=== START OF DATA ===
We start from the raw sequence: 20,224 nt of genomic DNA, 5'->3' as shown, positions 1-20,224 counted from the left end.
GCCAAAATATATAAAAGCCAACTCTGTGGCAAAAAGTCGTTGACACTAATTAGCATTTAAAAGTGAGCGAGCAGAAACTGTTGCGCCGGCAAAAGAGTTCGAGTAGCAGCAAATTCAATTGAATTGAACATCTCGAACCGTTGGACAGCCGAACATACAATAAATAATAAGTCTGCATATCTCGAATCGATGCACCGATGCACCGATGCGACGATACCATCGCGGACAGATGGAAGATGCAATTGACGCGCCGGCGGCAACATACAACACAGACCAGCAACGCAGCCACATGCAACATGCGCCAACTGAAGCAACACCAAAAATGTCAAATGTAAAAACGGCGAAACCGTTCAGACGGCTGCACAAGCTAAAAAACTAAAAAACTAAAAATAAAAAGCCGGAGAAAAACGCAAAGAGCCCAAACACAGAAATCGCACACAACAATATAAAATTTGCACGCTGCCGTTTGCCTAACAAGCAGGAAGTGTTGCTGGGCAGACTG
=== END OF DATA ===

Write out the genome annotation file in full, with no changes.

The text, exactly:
We start from the raw sequence: 20,224 nt of genomic DNA, 5'->3' as shown, positions 1-20,224 counted from the left end.
GCCAAAATATATAAAAGCCAACTCTGTGGCAAAAAGTCGTTGACACTAATTAGCATTTAAAAGTGAGCGAGCAGAAACTGTTGCGCCGGCAAAAGAGTTCGAGTAGCAGCAAATTCAATTGAATTGAACATCTCGAACCGTTGGACAGCCGAACATACAATAAATAATAAGTCTGCATATCTCGAATCGATGCACCGATGCACCGATGCGACGATACCATCGCGGACAGATGGAAGATGCAATTGACGCGCCGGCGGCAACATACAACACAGACCAGCAACGCAGCCACATGCAACATGCGCCAACTGAAGCAACACCAAAAATGTCAAATGTAAAAACGGCGAAACCGTTCAGACGGCTGCACAAGCTAAAAAACTAAAAAACTAAAAATAAAAAGCCGGAGAAAAACGCAAAGAGCCCAAACACAGAAATCGCACACAACAATATAAAATTTGCACGCTGCCGTTTGCCTAACAAGCAGGAAGTGTTGCTGGGCAGACTG